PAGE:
In the signing room, I noticed another writer autographing a book entitled, Red Hook. I asked him if the title referred to Red Hook, Brooklyn. He said it did and I explained that I too was from Brooklyn and that my novels took place there. That author was Gabriel Cohen, of course. We exchanged books, and agreed to meet the following day. On Friday, Gabriel took me from panel to panel, introducing me to writers he knew. Encouraged by Gabriel, I introduced myself to a few booksellers. Though many didn’t have my last book, they all knew who I was and all seemed anxious for the arrival of my next work.

Later that day, I played in the annual basketball game. Here I was on the court with Edgar, Shamus, Anthony and Hammett winners. There were fans, booksellers, and reviewers. No one asked for my credentials. All anyone cared about was my jump shot. So here I was in some schoolyard in Austin, Texas playing b-ball with S.J Rozan, Steve Hamilton, Lise McClendon, Katy Munger, Gabriel Cohen. . . On the ride back to the hotel, all Steve Hamilton was interested in was where in Michigan my wife was from and if I played golf.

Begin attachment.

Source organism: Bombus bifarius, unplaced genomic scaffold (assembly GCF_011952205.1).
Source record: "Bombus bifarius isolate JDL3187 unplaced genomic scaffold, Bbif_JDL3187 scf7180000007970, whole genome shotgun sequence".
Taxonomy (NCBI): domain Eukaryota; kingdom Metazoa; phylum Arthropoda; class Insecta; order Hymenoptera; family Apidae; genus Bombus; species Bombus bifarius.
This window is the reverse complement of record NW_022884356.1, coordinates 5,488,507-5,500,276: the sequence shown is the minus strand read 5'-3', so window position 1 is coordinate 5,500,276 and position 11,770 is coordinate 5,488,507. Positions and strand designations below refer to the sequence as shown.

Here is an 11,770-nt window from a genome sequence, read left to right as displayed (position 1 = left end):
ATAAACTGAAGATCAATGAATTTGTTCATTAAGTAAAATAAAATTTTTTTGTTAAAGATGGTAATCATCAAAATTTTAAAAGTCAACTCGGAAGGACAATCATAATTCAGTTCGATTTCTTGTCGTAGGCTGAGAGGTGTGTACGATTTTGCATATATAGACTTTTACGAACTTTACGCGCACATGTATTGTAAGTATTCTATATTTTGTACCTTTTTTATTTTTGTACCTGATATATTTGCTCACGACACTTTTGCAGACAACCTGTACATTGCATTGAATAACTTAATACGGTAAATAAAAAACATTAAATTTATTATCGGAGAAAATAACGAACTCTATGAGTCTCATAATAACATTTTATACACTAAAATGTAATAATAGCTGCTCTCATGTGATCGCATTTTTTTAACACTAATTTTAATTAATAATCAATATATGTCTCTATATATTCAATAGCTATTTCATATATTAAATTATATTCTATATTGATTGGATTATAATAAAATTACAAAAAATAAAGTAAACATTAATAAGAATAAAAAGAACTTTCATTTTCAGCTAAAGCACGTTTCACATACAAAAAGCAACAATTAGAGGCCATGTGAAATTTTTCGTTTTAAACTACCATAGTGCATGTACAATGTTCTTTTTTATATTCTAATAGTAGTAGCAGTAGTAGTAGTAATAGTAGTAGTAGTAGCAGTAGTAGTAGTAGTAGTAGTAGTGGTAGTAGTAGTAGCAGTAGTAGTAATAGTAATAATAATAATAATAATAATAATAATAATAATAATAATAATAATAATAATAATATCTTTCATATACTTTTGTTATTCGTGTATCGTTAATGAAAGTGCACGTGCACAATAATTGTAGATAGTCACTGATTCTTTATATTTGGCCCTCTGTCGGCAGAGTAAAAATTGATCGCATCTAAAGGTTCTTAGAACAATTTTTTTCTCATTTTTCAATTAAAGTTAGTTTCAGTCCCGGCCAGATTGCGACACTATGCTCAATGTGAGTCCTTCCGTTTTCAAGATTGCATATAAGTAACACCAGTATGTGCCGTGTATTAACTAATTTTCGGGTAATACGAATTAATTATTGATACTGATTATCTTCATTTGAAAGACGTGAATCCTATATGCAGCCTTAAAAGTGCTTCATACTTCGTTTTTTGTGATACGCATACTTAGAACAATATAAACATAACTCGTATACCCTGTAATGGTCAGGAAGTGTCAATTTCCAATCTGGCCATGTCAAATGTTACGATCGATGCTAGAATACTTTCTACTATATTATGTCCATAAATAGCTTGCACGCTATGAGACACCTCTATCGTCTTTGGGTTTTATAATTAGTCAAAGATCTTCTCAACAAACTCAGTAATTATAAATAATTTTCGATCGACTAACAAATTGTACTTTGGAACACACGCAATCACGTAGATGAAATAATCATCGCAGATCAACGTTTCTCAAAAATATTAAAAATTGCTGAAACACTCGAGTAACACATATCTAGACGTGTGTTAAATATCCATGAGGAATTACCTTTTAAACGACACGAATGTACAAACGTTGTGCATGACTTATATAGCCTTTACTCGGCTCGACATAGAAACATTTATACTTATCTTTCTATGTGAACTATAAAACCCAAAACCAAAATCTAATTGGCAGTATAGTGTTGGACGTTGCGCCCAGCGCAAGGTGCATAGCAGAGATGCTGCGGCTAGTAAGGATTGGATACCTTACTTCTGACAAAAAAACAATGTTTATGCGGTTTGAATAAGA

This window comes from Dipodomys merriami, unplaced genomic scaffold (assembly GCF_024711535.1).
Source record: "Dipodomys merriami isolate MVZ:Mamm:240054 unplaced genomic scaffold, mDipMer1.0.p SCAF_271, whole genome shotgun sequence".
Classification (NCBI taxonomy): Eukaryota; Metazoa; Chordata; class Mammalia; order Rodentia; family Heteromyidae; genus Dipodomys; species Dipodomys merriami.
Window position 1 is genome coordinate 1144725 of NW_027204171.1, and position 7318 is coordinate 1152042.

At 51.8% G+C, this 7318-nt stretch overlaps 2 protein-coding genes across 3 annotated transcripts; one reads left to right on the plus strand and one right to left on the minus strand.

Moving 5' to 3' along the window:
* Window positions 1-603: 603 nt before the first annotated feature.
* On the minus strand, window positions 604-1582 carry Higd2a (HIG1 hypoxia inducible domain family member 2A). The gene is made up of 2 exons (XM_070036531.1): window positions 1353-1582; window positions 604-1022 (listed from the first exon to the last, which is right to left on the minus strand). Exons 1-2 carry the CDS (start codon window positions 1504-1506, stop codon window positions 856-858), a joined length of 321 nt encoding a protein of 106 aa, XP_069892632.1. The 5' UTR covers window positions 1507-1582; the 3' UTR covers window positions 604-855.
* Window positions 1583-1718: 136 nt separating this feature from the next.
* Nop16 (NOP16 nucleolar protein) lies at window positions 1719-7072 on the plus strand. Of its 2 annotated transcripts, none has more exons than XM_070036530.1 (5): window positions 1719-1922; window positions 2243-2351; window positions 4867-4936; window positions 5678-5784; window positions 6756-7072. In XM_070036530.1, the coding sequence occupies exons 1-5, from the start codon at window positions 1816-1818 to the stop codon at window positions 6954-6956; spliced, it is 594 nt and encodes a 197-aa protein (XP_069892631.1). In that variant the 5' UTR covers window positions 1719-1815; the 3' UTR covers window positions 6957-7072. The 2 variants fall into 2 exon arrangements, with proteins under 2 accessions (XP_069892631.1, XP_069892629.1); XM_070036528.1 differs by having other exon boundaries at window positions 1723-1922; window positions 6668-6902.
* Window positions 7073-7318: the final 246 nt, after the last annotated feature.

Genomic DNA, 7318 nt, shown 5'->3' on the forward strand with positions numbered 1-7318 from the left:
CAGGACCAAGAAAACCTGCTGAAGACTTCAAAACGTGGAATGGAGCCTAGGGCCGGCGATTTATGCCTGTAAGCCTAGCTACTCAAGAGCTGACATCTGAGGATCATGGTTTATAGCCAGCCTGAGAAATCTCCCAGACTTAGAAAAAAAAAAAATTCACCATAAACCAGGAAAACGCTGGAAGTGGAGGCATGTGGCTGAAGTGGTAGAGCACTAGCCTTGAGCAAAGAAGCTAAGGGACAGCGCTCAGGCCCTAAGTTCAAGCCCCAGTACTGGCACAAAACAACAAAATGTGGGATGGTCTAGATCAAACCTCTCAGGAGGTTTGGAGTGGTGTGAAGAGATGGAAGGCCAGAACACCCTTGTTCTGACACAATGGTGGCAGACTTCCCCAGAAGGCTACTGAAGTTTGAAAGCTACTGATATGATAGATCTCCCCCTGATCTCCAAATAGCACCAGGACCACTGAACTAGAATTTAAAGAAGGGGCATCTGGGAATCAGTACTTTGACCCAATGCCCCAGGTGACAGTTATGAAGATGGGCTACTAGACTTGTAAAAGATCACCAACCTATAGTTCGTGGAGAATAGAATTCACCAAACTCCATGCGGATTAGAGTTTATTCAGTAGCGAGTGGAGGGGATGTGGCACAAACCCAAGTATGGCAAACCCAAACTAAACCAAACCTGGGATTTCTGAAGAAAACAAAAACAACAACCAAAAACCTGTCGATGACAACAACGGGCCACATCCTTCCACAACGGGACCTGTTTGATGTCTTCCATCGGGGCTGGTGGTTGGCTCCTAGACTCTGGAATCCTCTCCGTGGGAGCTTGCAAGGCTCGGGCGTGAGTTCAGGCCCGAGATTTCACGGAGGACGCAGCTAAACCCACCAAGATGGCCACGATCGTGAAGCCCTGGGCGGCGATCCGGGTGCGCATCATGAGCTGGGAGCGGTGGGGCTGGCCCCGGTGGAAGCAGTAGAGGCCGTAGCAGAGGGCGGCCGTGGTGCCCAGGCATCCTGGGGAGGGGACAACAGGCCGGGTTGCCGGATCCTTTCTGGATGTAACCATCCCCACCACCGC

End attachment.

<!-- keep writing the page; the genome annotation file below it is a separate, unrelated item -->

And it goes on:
I was suddenly a part of things not apart from things. Steve Hamilton introduced me to George Pelacanos. George remembered me from his panel earlier in the day and complimented me on asking him a good question. Katy Munger and Lise McClendon adopted me as Gabriel had and took me to several parties, introduced me to their friends, made me feel comfortable.

On Saturday, Gabriel and I made it a point to attend a panel about how to deal with the subject of 9/11. In less than thirty-six hours, I had been transformed. No longer did I want to run from things, but to them. I was a New York writer just like S.J. or Gabriel or Lawrence Block. It no longer seemed to matter who my publisher was or had been or might someday be. It was about the writing and the writers, regardless of status.